Document Type : Original Article
Laboratorios Cartin, Alajuela, Costa Rica.
Department of Parasitology, Faculty of Microbiology, University of Costa Rica, San José, Costa Rica
Clinical Laboratory, “Tomás Casas Casajús” Hospital, Caja Costarricense de Seguro Social, Ciudad Cortés, Puntarenas, Costa Rica.
Specialized Studies & Research Laboratory, National Children’s Hospital, Caja Costarricense de Seguro Social, San José, Costa Rica.
Patient safety indicators (PSIs) focus on the prevention of complications and minimization of unnecessary patient risk. Using the methodology known as SMART, the most suitable indicators may be selected by the evaluation of five essential criteria (i.e., specificity, measurability, attainability, relevance, and timeliness).Therefore, the current study aimed to collect and analyze information regarding PSIs related to clinical laboratories in order to support organizations in the process of indicator selection.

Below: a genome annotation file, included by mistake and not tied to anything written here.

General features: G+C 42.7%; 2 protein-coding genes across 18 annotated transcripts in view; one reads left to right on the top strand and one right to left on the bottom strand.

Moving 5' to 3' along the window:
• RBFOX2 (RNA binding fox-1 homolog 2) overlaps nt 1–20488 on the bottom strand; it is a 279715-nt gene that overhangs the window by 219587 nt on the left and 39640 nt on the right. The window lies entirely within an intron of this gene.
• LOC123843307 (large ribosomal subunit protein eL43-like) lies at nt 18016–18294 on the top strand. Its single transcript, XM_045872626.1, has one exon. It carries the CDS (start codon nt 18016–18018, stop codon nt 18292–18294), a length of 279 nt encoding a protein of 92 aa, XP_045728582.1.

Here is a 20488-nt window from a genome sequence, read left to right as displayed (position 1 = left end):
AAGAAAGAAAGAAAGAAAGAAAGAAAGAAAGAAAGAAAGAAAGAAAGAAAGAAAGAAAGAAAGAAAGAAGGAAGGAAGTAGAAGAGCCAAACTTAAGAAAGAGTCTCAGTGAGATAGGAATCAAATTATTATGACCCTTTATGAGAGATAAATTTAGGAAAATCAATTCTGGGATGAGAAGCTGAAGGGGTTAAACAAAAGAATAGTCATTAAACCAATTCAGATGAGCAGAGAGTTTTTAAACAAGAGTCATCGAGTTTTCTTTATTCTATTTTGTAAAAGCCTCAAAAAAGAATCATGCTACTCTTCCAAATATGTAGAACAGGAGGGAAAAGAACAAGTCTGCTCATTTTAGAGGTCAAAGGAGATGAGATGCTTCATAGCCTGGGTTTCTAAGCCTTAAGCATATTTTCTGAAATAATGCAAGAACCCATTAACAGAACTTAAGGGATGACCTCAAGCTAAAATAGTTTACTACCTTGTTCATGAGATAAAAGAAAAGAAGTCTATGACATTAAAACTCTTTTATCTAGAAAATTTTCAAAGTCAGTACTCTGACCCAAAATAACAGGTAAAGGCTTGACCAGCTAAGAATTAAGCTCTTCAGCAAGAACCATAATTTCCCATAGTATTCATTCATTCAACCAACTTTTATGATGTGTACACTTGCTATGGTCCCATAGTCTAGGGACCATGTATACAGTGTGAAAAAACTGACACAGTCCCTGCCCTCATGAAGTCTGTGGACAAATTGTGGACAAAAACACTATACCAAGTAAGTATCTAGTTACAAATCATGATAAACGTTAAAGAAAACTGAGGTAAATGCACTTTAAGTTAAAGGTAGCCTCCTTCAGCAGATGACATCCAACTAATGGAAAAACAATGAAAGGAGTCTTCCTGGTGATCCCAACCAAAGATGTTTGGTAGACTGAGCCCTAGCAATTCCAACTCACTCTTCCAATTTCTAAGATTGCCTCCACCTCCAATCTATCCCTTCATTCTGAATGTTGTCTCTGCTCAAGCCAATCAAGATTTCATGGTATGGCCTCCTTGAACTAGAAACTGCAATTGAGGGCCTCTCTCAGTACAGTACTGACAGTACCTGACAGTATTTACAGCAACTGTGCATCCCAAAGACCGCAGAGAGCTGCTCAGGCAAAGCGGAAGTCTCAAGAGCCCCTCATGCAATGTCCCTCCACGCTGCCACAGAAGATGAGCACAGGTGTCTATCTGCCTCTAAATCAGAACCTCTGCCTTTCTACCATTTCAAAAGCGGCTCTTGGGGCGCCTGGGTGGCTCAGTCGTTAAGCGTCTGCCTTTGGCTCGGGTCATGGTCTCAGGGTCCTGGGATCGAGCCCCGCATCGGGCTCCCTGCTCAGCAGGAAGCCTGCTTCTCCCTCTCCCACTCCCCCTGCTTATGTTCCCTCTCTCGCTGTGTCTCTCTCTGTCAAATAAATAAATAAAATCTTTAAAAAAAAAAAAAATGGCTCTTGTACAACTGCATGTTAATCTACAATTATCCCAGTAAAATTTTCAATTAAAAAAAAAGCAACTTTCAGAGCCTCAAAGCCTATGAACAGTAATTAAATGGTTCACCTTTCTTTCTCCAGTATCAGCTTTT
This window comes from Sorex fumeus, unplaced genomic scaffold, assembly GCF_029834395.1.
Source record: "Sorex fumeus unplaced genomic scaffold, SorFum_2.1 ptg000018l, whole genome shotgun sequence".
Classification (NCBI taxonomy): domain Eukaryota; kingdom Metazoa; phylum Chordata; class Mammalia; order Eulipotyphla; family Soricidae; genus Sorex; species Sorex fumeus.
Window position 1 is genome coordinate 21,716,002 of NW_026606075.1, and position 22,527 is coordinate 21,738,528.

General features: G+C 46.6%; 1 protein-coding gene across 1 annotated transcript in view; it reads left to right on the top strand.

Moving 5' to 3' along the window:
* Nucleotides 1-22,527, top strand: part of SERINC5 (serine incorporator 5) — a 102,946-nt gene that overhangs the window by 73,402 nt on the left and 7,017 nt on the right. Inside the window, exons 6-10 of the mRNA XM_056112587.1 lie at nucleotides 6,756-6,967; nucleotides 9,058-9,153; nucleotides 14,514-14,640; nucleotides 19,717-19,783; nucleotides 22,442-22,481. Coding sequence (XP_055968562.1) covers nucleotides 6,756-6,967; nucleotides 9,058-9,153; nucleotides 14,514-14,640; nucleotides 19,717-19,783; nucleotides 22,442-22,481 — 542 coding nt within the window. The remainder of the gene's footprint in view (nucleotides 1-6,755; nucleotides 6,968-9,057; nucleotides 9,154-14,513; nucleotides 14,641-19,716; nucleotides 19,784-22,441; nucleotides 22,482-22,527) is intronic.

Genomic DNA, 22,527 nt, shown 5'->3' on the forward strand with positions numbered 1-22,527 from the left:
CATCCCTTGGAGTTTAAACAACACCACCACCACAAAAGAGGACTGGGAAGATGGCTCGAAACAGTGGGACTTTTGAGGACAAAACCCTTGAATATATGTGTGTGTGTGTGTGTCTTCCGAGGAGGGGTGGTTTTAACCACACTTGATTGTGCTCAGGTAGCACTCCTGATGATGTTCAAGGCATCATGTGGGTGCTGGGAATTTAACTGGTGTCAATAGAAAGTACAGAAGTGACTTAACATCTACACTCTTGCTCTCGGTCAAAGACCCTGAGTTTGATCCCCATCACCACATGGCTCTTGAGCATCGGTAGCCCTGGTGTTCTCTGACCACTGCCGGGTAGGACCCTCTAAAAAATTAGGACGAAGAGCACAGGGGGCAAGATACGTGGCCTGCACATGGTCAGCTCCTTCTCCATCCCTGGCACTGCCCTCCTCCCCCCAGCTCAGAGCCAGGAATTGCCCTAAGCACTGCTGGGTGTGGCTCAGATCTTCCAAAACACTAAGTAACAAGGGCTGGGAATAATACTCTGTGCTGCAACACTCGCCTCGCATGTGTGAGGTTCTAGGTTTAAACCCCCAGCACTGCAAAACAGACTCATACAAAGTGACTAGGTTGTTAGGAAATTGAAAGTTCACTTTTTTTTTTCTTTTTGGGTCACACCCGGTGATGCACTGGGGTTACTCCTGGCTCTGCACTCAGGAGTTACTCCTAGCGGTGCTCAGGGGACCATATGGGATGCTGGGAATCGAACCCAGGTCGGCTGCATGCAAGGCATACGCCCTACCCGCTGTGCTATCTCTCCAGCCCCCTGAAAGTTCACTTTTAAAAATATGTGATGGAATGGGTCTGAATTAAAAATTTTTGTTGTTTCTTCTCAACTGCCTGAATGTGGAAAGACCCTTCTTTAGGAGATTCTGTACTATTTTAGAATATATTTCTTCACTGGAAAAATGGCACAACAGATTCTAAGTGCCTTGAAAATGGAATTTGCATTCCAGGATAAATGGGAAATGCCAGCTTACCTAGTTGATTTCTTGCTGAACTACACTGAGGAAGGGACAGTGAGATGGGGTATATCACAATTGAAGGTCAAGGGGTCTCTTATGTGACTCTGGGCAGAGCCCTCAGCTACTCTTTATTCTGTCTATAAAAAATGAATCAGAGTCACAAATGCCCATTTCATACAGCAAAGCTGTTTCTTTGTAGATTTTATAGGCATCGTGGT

Materials and Methods:
The most widely accepted PSIs for clinical laboratories were identified through a literature review. The indicators were evaluated by conducting a survey on a deliberate sample of 77 laboratory professionals. The answers were analyzed in terms of the frequency of responses for sensitivity, measurability, attainability, relevance, and timeliness. The overall performance of the indicators was assessed using a composite score encompassing the five SMART criteria.
The indicators with the best overall performance were tests without internal controls, internal controls with unacceptable performance, critical values communicated in time, unacceptable performance in external controls, and requests with errors concerning patient identification. Significant differences were observed among the top-, mid-, and bottom-performing groups of indicators.
The results of the present study revealed the importance of the active participation of the professional community as an essential activity to determine the most appropriate PSIs. In the case of this study in Costa Rica, this community seems to value quality control processes and pre-analytical requirements as key indicators to monitor patient safety in clinical laboratories.